If Santa Claus fails again to deliver a rally, it seems that the emerging story line instead becomes the possibility of a significant setback given this record of market declines.

3) Since 1945 we have been calculating year-end rallies beginning with the low DJI close in November or December, and ending with the high DJI close in December or January. As of 2018, the 73-year average had not varied much, at 9.9%.

Thus, assuming that the November 1, 2019 low at 27,143 holds, a projected rally toward around the 29,830 area is indicated by January 31, 2020. This Seasonality will be tested this year as prevailing conditions show pervasive flatness and "Internal Deterioration" in the market.

4) For investors expecting direction in wider quarterly periods, historical records show fourth quarters are the most profitable quarter, with gains for the Dow in 71 out of 98 years, or 72% of the time, as against 60% of the time for the other three quarters combined.

The fourth-quarter gains averaged 2.8%, as compared with 1.6%, 1.7%, and 1.3% for the first three quarters. For the S&P 500, fourth-quarter gains have averaged an impressive 3.9% over the past 39 years, up 79% of the time (31 up, 8 down). If the S&P 500 did rise by 3.9% this quarter, it would theoretically be around 3,093 by the end of 2019.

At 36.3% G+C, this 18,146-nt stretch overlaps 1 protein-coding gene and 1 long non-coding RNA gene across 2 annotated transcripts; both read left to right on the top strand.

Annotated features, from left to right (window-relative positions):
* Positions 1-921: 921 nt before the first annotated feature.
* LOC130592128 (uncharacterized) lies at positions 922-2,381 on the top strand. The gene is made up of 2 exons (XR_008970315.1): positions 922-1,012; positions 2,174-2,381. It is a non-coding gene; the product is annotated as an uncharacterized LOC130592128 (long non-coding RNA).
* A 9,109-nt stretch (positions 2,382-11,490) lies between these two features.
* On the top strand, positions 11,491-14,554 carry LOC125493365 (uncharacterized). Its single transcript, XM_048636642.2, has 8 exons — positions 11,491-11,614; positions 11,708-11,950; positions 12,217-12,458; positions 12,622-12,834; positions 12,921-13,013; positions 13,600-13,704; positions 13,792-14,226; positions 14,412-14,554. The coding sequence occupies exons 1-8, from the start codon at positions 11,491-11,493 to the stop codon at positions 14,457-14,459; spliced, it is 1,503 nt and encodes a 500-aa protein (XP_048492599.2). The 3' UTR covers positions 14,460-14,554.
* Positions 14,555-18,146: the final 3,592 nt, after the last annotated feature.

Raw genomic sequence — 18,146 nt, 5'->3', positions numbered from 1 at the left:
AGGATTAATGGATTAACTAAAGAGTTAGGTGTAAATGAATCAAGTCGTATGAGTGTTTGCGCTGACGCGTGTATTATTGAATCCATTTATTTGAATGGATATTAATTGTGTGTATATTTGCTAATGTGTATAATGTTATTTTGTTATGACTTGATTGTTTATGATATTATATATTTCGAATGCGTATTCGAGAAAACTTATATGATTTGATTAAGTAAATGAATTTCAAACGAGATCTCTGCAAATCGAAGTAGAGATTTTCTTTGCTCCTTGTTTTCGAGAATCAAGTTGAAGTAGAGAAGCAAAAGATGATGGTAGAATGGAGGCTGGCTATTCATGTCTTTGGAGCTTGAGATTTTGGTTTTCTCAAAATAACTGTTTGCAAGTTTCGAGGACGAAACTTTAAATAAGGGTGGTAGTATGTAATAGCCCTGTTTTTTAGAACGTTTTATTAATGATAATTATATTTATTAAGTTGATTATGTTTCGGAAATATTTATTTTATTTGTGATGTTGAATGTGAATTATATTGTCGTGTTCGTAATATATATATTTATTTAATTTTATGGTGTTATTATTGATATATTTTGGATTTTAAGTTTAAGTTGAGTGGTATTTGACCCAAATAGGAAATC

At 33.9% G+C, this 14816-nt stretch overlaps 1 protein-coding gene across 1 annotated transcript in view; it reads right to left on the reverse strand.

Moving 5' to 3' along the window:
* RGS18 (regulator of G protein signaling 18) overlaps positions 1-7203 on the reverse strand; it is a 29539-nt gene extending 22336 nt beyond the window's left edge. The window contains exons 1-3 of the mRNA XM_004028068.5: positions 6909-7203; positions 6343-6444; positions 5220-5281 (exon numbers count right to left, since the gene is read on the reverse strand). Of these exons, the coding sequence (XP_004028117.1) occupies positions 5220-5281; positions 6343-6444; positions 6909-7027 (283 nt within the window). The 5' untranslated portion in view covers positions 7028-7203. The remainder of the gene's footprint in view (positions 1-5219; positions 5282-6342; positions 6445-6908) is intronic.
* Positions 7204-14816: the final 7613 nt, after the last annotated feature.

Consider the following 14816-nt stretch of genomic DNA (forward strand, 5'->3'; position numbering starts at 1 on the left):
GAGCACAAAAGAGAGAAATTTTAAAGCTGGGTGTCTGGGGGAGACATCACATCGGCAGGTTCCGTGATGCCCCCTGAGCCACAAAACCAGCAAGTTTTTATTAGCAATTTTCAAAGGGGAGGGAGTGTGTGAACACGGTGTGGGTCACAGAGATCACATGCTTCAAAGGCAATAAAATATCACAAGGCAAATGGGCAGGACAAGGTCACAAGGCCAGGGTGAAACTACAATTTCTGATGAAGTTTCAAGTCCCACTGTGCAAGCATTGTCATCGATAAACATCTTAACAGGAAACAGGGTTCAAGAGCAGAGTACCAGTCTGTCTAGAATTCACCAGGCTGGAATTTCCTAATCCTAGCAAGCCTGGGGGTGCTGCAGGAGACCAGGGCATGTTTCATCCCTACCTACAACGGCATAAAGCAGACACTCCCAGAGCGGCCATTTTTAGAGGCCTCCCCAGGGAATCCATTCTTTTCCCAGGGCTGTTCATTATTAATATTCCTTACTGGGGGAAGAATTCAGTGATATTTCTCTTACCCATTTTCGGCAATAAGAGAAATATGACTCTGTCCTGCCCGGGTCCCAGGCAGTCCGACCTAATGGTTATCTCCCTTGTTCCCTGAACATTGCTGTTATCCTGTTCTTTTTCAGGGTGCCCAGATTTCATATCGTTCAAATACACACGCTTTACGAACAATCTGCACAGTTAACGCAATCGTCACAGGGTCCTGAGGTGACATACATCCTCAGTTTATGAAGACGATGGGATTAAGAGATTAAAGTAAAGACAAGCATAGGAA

During the same period, the DJI also averaged an identical 3.9% quarterly rise, up 82% of the time (32 up, 7 down). This projects the DJI at 27,967 for the end of 2019. Those are the cold statistical percentages to play, all other things being equal — which they never are.

5) Low-priced stocks tend to get pounded lower in and around Decembers, due to America’s tax-motivated selling, and normalize higher by the middle of the new year — except in bear markets when it takes longer to recover.

In the last 39 years, the ratio of the Russell 2000 (Index of small companies) to the Russell 1000 (Index of large companies), reveals a seasonal pattern of a steep rise in low-priced stocks starting mid-December to the end of January, then gradually peaking between May and July. While the Russell Indices are more popular among mutual funds, this Seasonality is nonetheless useful in gauging investors’ appetite for more speculative stocks.

6) Gold: Counting the last 51 Decembers, the Dines Gold Stock Average (DIGSA) reveals no useful odds, having risen 24 times and declined 26 times (neutral once). The Dines Silver Stock Average (DISSA) is also totally neutral, up and down 25 times each, (neutral once).

However, based on Dinesism #9 DIRGS (the Dines Rule of Gold Seasonality), the first quarter has been the best performing quarter for gold and silver stocks in the past 37 years.

Thus purchases made on weakness October through December tend to work out profitably. Gold and silver bullion have likewise performed best during the first quarter, with gold performing particularly well since the start of Wave II of the gold bull market in 2001.


James Dines is legendary for having made correct forecasts that were in complete contradiction to the rest of the financial community. He is the author of five highly regarded books, including "Goldbug!," in addition to his popular newsletter, The Dines Letter, and videotaped educational series. Dines' highly successful investment strategies have been praised by Barron's, Financial Times, Forbes, Moneyline, and The New York Times, among others.